The mean eGFR was 74.6 (range, 15.2 to 155.1) mL/min/1.73 m² before surgery and 63.6 (range, 8.7 to 111.5) mL/min/1.73 m² at the last follow-up. The 10-year renal deterioration-free interval was 63.8%. Multivariate analysis showed that a postoperative episode of acute pyelonephritis [Odds Ratio (OR), 3.21; 95% Confidence Interval (CI), 1.14 to 9.02; P = .03] and the presence of chemotherapy (OR, 3.27; 95% CI, 1.33 to 8.01; P = .01) were significant adverse factors.
Twenty-four (34.2%) patients demonstrated reduced renal function during the follow-up period. Postoperative episodes of acute pyelonephritis and the presence of chemotherapy were found to be significant adverse factors.
[show abstract][hide abstract] ABSTRACT: Nephron-sparing surgery (NSS) has become the standard treatment for small renal cell carcinoma because of its comparable oncological outcome and superior patient survival compared to total nephrectomy. However, the precise chronological course of recovery from initial kidney damage and the factors responsible for it remain unknown.
Seventy-one patients who underwent NSS were enrolled. To elucidate the chronological changes in kidney function that occur after NSS, the estimated glomerular filtration rate (eGFR) was calculated at different two points, the early (7 days after surgery) and late time points (more than 12 months after surgery), and compared with the preoperative eGFR. Perioperative factors were applied to a multivariate regression model to investigate the factors that most affect patient recovery from nephron damage.
eGFR was decreased at the early time point but had partially recovered at the late time point. Male gender, ischemic time, and tumor size were found to be significant predictors of the initial drop in eGFR. The only significant factor that prevented later functional recovery was the presence of DM.
Several perioperative factors significantly influence early kidney damage; however, the presence of DM is the only factor affecting the risk of long-term chronic kidney damage.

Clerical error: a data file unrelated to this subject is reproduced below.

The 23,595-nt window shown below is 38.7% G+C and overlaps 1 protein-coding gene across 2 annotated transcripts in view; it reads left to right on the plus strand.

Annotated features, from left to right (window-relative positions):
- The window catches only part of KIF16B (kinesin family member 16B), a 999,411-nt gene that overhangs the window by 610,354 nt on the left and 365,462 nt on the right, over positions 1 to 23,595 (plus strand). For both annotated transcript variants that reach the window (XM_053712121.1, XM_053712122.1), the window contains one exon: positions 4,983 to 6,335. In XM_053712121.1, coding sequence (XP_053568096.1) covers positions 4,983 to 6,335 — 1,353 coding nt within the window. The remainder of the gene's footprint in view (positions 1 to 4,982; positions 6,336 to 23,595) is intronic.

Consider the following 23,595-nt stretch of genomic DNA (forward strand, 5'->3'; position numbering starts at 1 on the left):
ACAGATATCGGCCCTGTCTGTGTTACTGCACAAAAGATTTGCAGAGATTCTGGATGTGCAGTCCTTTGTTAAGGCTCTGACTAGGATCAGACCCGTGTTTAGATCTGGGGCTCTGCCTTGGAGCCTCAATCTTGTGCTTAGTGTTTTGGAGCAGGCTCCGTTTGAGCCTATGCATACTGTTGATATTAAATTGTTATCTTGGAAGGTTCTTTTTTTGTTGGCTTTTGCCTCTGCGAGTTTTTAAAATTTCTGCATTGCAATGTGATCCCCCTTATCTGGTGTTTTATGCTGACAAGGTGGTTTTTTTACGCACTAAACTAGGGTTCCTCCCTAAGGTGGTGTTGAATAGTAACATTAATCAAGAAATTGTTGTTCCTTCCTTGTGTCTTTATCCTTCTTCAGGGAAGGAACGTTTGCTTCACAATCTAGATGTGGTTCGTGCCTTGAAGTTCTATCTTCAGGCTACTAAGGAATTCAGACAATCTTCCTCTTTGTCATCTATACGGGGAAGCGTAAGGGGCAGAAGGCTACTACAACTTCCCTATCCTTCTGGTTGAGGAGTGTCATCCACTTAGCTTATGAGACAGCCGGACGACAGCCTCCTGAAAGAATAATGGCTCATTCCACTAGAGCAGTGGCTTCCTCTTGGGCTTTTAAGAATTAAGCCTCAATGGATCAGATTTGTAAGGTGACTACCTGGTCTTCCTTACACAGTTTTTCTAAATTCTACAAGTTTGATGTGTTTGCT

[Hokkaido igaku zasshi] The Hokkaido journal of medical science 01/2013; 88(1):15-20.
[show abstract][hide abstract] ABSTRACT: Tumor angiogenesis is necessary for tumor progression and metastasis; therefore, tumor blood vessels are potential therapeutic targets in anticancer therapy. We previously reported that tumor endothelial cells (TECs) exhibit different phenotypes compared with normal endothelial cells (NECs), and microarray analyses of mouse TECs and NECs have shown that several genes are upregulated in TECs compared with NECs. Among these genes, the expression levels of prostaglandin F receptor (PTGFR) mRNA, which encodes the prostaglandin F receptor (FP), were higher in TECs than in NECs. It has been reported that FP and its ligand, prostaglandin F(2α) , are involved in tumor angiogenesis. However, there have been no reports of the expression of PTGFR in the tumor vessels of renal cell carcinoma (RCC). Thus, we isolated human TECs (hTECs) from RCCs. The expression levels of PTGFR mRNA were also upregulated in hTECs. In addition, immunostaining showed that the PTGFR was expressed in human tumor blood vessels in vivo. These findings suggested that PTGFR is a novel TEC marker and that it may be a novel target for antiangiogenic therapy for RCC.
Pathology International 01/2013; 63(1):37-44. · 1.72 Impact Factor
[show abstract][hide abstract] ABSTRACT: Tumor angiogenesis is necessary for progression and metastasis of solid tumor. Tumor blood vessels are morphologically different from their normal counterparts. In this study, we isolated tumor endothelial cells (TECs) and revealed their abnormalities. We have compared the gene expression profiles of TECs and normal endothelial cells (NECs) by microarray analysis and found that several genes were upregulated in TECs. Expression of the chemokine receptor CXCR7 mRNA was higher in TECs than in NECs. However, information regarding the expression of CXCR7 in the tumor vessels of renal cell carcinoma is limited. CXCR7 and its ligand CXCL12 have been implicated in tumor cell survival. In this study, the expression of CXCR7 in the tumor vessels of renal cell carcinoma (RCC) was investigated. Real-time PCR revealed higher expression level of CXCR7 in cultured TECs than in cultured NECs. Furthermore, similar to mouse TECs, immunostaining revealed strong expression of CXCR7 in vivo in human tumor vessels. These findings suggest that CXCR7 is a novel TEC marker and a target for antiangiogenic therapy for RCC.